Science

Animal homosexual behaviour under-reported by scientists, survey shows


George Murray Levick, an explorer with the Scott Antarctic expedition, spent the summer of 1911-12 taking detailed notes on the breeding cycle of Adélie penguins. Male penguins, he was surprised to discover, frequently had sex with other males, but this fact was deemed too shocking for inclusion in the official expedition report and it was another 50 years before it was noted in the scientific literature.

Today, same-sex sexual behaviours have been reported in a wide variety of species, but a new analysis suggests a gulf remains between how often it happens and how often we hear about it. A survey of animal scientists found they widely observe, yet seldom publish about, same-sex sexual behaviour in primates and other mammals.

Karyn Anderson, the first author of the survey and a graduate student in anthropology at the University of Toronto, said: “This appears to be due to a perception of researchers that same-sex sexual behaviour is very rare. We found, however, that it was commonly observed by our survey participants.”

Of 65 researchers working on 52 different species, 77% had observed same-sex sexual behaviour, such as mounting or genital stimulation, but only 48% had collected data and just 19% had published their findings, according to the study in PLOS One.

Certain species, such as penguins and Japanese macaque monkeys, have become poster animals for same-sex couplings, but tend to be presented as outliers. The latest analysis highlighted observations of same-sex couplings in many species with no previous reports, including mole-rats, squirrels, mongoose, ring-tailed coatis and various monkeys.

Anderson said the perception that same-sex sexual behaviour was rare in animals had fed into a narrative that it was “unnatural” in humans. “I think that record should be corrected,” she said. “One thing I think we can say for certain is that same-sex sexual behaviour is widespread and natural in the animal kingdom.”

Respondents said they were not influenced by sociopolitical concerns, but many remarked that journals appeared biased against publishing anecdotal reports compared with systematic studies.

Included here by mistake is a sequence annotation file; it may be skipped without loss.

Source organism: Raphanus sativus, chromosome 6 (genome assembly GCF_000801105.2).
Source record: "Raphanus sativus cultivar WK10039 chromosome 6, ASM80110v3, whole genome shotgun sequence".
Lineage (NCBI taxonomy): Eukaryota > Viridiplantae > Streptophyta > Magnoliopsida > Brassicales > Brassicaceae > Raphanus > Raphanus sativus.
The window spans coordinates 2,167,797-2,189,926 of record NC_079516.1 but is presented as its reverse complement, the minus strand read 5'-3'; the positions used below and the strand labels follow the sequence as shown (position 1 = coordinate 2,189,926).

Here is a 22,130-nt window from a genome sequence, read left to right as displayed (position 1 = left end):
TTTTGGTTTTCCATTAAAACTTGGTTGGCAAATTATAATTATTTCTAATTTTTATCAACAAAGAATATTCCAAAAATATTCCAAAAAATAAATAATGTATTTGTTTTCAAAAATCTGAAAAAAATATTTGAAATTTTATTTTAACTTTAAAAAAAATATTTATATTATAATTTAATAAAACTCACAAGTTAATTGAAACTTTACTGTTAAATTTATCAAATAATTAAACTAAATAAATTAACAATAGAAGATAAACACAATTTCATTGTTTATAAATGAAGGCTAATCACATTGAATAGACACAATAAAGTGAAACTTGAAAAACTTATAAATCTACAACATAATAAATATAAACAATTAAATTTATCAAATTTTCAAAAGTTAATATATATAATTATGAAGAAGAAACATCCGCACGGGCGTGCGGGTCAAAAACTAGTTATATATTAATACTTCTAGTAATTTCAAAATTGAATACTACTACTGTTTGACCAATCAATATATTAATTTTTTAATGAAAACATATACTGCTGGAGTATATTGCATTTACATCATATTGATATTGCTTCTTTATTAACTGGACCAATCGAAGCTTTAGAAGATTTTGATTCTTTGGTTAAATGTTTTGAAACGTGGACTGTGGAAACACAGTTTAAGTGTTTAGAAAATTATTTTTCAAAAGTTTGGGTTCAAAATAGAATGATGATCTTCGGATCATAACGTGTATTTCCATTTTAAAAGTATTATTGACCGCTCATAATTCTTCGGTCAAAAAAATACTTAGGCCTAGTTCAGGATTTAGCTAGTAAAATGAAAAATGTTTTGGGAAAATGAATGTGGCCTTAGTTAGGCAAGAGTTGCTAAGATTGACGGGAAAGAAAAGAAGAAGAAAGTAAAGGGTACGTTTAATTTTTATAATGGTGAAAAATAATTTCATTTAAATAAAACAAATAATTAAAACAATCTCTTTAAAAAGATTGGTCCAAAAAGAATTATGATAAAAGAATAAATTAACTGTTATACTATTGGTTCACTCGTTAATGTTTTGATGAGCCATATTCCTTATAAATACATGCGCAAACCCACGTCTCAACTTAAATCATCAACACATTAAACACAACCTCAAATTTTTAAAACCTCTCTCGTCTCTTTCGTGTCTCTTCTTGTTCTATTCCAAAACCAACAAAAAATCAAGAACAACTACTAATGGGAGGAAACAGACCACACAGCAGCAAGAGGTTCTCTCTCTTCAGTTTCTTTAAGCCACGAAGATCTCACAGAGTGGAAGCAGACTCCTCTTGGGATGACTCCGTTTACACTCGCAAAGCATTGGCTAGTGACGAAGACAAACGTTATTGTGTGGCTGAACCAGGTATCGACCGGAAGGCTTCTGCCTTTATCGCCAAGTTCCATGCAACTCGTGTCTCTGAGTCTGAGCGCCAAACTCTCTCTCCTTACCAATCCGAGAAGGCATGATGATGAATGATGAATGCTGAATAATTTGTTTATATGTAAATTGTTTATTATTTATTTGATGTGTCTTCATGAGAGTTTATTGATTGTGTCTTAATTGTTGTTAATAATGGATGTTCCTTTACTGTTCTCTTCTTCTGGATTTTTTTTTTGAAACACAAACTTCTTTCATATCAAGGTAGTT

Josh Davis, of the Natural History Museum in London and author of A Little Gay Natural History, said: “Around 1,500 species have been observed showing homosexual behaviours, but this is certainly an underestimate because it’s seen in almost every branch of the evolutionary tree – spiders, squids, monkeys.

“There’s a growing suggestion it’s normal and natural to almost every species,” he added. “It’s probably more rare to be a purely heterosexual species.”

Prof Paul Vasey, a psychologist at the University of Lethbridge in Alberta, has been studying female homosexual behaviour in Japanese macaques for more than three decades. “I can say with certainty that in some populations, such as the one I study, female homosexual behaviour occurs relatively frequently,” he said, adding that in many species it is probably less common and hard to study quantitatively.

In the past, same-sex sexual behaviours were often framed as a “Darwinian paradox” – apparently contradicting the evolutionary pressure to survive and reproduce. There is growing evidence, however, that some same-sex sexual behaviours can have evolutionary advantages. In black swans, male-male couples frequently court each other, steal eggs, raise chicks together and are more successful in ensuring these chicks’ survival than heterosexual swan pairs.

Julia Monk, an ecologist at the University of California, Berkeley, said animal behaviour can become a prism through which humans attempt to make sense of their own natures. “I don’t believe we should be bound by what animals do or don’t do to set norms for human behaviour,” she said. “But I do think it’s important to better investigate how animals live, and question how much our understanding of the natural world has been limited by our own social imaginations.”



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